"The farther one gets into the wilderness, the greater is the attraction of its lonely freedom."
Badlands National Park is located in the White River Badlands in the southwestern region of South Dakota and was called mako sica by the Sioux Indians. The term badlands generally refers to an area that is difficult to travel through primarily because of the rugged terrain and lack of water. Badlands National Park consists of nearly 244,000 acres of sharply eroded buttes, pinnacles and spires blended with the largest, protected mixed grass prairie in the United States. Sixty-four thousand acres are designated official wilderness.
When we first entered the park we could hardly believe what we were seeing! The land abruptly changed from flat and rolling hills of grassland into a vision of harsh dry moon-like terrain.
The colors and shadows of the badlands formations kept changing throughout the day to make each area appear unique.
Badlands National Park contains the world's richest Oligocene epoch fossil beds, dating 23 to 35 million years old. Skeletons of ancient camels, horses, saber-toothed cats and giant rhinoceros-like creatures are among the many fossilized species found here, and more are being discovered by park officials as more erosion occurs.
The bizarre landforms are the masterpiece of water and wind erosion that took place over millions of years. On average, the badlands erodes one inch per year.
There are many overlook parking viewing areas in the park, and also hiking trails to take off the road. Approximately one million people visit the Badlands National Park each year from all over the world.
Such a vast wilderness .....
..... with visions of the most unusual landscape as far as the eye can see!
The unique badlands formations are interlaced with one of the largest mixed-grass prairie ecosystems in the United States. Badlands National Park is over 50% mixed grass prairie. Over 60 types of grass thrive here, as well as dozens of flowering plants. The best time to see many unique native prairie flowers is in spring and early summer, after the winter snow melt has taken place.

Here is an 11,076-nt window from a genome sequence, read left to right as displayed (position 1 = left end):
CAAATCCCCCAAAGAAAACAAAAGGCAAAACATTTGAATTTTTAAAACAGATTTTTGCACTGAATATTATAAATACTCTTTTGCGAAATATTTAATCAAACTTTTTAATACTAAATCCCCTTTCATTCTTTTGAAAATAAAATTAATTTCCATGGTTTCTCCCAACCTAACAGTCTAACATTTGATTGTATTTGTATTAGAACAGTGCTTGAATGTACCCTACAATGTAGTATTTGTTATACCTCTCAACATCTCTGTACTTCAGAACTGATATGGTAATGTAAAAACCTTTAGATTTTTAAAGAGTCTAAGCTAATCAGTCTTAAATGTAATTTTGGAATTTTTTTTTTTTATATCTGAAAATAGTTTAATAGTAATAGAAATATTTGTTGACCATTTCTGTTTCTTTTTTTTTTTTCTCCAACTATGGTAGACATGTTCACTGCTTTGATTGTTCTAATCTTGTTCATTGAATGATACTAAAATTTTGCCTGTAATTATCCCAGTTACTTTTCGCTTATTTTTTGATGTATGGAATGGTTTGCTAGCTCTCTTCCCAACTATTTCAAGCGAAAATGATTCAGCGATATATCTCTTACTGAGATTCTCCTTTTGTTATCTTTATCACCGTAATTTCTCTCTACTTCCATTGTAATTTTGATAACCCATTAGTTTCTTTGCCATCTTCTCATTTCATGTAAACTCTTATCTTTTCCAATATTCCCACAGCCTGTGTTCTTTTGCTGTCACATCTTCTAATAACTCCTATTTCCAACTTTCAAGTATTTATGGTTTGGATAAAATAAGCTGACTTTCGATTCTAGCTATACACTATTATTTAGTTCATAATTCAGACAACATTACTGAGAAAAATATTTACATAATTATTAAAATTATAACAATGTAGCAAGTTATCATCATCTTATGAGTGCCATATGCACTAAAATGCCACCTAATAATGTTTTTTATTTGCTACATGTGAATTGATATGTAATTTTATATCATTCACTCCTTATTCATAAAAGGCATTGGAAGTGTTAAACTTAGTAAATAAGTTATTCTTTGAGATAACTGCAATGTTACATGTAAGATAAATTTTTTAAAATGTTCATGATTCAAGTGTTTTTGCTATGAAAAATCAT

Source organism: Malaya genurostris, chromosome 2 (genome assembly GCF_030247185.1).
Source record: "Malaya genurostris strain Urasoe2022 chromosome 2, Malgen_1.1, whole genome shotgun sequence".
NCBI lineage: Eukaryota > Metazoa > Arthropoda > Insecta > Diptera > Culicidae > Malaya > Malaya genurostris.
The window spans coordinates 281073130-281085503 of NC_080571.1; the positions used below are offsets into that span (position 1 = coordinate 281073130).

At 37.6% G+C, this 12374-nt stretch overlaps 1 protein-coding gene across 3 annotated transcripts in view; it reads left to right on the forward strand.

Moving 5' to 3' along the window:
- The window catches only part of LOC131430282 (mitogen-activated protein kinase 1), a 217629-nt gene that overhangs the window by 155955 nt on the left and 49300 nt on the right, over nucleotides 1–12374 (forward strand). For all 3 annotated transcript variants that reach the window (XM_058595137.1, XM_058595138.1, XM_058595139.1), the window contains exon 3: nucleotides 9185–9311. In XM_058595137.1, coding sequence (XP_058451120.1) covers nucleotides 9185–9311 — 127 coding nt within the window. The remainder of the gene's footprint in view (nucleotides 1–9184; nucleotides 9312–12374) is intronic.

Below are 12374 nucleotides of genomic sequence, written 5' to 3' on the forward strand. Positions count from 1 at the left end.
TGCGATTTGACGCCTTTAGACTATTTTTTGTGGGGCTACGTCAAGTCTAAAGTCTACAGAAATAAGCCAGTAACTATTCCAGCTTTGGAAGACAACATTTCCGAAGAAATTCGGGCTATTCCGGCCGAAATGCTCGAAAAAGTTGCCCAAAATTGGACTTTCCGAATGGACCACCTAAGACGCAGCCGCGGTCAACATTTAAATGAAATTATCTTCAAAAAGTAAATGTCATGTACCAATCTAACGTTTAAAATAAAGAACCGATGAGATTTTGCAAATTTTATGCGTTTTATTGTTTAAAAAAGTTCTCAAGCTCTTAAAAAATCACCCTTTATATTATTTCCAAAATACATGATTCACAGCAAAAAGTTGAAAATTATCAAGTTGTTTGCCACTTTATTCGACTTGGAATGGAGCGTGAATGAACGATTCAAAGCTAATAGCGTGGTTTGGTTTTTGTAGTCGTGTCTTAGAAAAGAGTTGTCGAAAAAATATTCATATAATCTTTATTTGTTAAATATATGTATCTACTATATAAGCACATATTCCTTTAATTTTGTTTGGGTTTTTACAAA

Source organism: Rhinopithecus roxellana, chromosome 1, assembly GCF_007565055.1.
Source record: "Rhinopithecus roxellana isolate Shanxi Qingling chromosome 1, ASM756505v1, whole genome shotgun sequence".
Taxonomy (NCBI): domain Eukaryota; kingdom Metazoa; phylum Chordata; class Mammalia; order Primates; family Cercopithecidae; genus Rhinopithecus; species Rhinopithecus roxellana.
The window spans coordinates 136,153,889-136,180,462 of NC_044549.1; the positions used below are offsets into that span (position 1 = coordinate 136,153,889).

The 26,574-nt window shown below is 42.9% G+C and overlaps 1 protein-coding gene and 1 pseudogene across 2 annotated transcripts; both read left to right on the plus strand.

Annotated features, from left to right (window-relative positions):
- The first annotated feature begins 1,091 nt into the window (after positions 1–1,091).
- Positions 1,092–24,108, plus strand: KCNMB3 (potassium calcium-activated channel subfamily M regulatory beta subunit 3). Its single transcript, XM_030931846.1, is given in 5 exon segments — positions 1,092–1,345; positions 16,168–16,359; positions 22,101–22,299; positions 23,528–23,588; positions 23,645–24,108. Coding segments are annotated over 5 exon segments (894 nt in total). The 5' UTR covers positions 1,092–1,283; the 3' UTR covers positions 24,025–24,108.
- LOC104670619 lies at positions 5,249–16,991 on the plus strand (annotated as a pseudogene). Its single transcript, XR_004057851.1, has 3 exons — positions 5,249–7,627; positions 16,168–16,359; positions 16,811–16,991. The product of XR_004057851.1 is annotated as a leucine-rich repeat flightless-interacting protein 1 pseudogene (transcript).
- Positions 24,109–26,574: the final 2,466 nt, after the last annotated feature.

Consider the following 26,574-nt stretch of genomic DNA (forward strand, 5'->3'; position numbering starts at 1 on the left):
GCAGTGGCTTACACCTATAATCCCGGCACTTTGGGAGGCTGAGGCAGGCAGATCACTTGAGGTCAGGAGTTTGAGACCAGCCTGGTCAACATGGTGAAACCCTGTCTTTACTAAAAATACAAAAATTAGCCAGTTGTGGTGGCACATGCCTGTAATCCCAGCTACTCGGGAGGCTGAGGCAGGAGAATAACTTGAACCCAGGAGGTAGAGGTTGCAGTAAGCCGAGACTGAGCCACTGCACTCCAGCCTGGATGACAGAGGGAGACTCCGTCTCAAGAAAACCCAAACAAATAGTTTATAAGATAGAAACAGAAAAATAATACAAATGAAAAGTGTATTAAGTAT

Just outside the Badlands National park there is a small natural exhibit of a few early homesteader's homes called Prairie Homestead. An example of a sod house is seen above. If you look at the website you can see what the interior looks like and read more about the early pioneers who lived here. Many hopeful farmers travelled to South Dakota from the East Coast or Europe to try to make a living in this hard place, but drought, blizzards and locust invasions forced many away. Throughout our travels we were so in awe of the early pioneer's fortitude and bravery as they traveled West in a quest to make a better life for themselves.
The Badlands is home to many species of birds, mammals, and reptiles, but the only creatures we saw during our visit were prairie dogs. These plump white prairie dogs were living on the grounds of the Prairie Homestead, where they have the only white prairie dog town in the world!
I am linking this post to Susan at A Southern Daydreamer blog's Outdoor Wednesday posts. Please visit Susan's blog and see links to many wonderful blog posts showing outdoor sights across the nation and the world! Thanks Susan!
There is a terrible dark secret lying in some of the beautiful prairies of the West and I'll show you one we visited on our vacation in my next blog post.